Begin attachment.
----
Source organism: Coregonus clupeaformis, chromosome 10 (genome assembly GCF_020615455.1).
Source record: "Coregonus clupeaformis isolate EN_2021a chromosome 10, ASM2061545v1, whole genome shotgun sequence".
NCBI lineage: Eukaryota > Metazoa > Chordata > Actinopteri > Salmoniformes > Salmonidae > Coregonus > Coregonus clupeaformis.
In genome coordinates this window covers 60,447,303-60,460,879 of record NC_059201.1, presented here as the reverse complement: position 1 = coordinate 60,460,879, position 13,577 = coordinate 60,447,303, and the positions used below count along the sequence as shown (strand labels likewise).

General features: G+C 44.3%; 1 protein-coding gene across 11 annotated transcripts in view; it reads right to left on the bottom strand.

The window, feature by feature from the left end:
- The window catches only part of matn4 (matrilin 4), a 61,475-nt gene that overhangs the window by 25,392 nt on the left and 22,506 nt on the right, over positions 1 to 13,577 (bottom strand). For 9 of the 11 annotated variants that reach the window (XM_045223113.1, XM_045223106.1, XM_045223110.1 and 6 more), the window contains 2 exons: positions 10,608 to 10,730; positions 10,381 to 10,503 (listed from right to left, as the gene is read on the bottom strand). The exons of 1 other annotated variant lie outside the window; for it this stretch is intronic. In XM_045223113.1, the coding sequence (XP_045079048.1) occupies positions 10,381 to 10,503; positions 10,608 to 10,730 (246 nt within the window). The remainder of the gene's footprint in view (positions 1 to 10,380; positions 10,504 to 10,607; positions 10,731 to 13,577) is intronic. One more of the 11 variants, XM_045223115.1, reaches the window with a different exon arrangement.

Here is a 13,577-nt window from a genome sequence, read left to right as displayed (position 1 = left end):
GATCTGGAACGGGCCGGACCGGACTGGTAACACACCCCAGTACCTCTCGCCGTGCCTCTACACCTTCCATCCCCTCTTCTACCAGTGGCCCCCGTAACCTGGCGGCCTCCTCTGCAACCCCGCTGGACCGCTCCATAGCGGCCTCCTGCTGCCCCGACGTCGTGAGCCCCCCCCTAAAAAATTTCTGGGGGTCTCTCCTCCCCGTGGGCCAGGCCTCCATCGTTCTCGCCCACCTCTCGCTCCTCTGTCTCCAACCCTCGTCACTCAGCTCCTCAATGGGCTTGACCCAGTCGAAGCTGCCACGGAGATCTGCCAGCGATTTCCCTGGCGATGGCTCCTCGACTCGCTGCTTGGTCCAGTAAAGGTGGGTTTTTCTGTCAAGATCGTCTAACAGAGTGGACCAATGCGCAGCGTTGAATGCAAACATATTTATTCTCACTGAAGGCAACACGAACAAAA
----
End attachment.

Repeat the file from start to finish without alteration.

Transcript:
Source organism: Coregonus clupeaformis, chromosome 10 (genome assembly GCF_020615455.1).
Source record: "Coregonus clupeaformis isolate EN_2021a chromosome 10, ASM2061545v1, whole genome shotgun sequence".
NCBI lineage: Eukaryota > Metazoa > Chordata > Actinopteri > Salmoniformes > Salmonidae > Coregonus > Coregonus clupeaformis.
In genome coordinates this window covers 60,447,303-60,460,879 of record NC_059201.1, presented here as the reverse complement: position 1 = coordinate 60,460,879, position 13,577 = coordinate 60,447,303, and the positions used below count along the sequence as shown (strand labels likewise).

General features: G+C 44.3%; 1 protein-coding gene across 11 annotated transcripts in view; it reads right to left on the bottom strand.

The window, feature by feature from the left end:
- The window catches only part of matn4 (matrilin 4), a 61,475-nt gene that overhangs the window by 25,392 nt on the left and 22,506 nt on the right, over positions 1 to 13,577 (bottom strand). For 9 of the 11 annotated variants that reach the window (XM_045223113.1, XM_045223106.1, XM_045223110.1 and 6 more), the window contains 2 exons: positions 10,608 to 10,730; positions 10,381 to 10,503 (listed from right to left, as the gene is read on the bottom strand). The exons of 1 other annotated variant lie outside the window; for it this stretch is intronic. In XM_045223113.1, the coding sequence (XP_045079048.1) occupies positions 10,381 to 10,503; positions 10,608 to 10,730 (246 nt within the window). The remainder of the gene's footprint in view (positions 1 to 10,380; positions 10,504 to 10,607; positions 10,731 to 13,577) is intronic. One more of the 11 variants, XM_045223115.1, reaches the window with a different exon arrangement.

Here is a 13,577-nt window from a genome sequence, read left to right as displayed (position 1 = left end):
GATCTGGAACGGGCCGGACCGGACTGGTAACACACCCCAGTACCTCTCGCCGTGCCTCTACACCTTCCATCCCCTCTTCTACCAGTGGCCCCCGTAACCTGGCGGCCTCCTCTGCAACCCCGCTGGACCGCTCCATAGCGGCCTCCTGCTGCCCCGACGTCGTGAGCCCCCCCCTAAAAAATTTCTGGGGGTCTCTCCTCCCCGTGGGCCAGGCCTCCATCGTTCTCGCCCACCTCTCGCTCCTCTGTCTCCAACCCTCGTCACTCAGCTCCTCAATGGGCTTGACCCAGTCGAAGCTGCCACGGAGATCTGCCAGCGATTTCCCTGGCGATGGCTCCTCGACTCGCTGCTTGGTCCAGTAAAGGTGGGTTTTTCTGTCAAGATCGTCTAACAGAGTGGACCAATGCGCAGCGTTGAATGCAAACATATTTATTCTCACTGAAGGCAACACGAACAAAA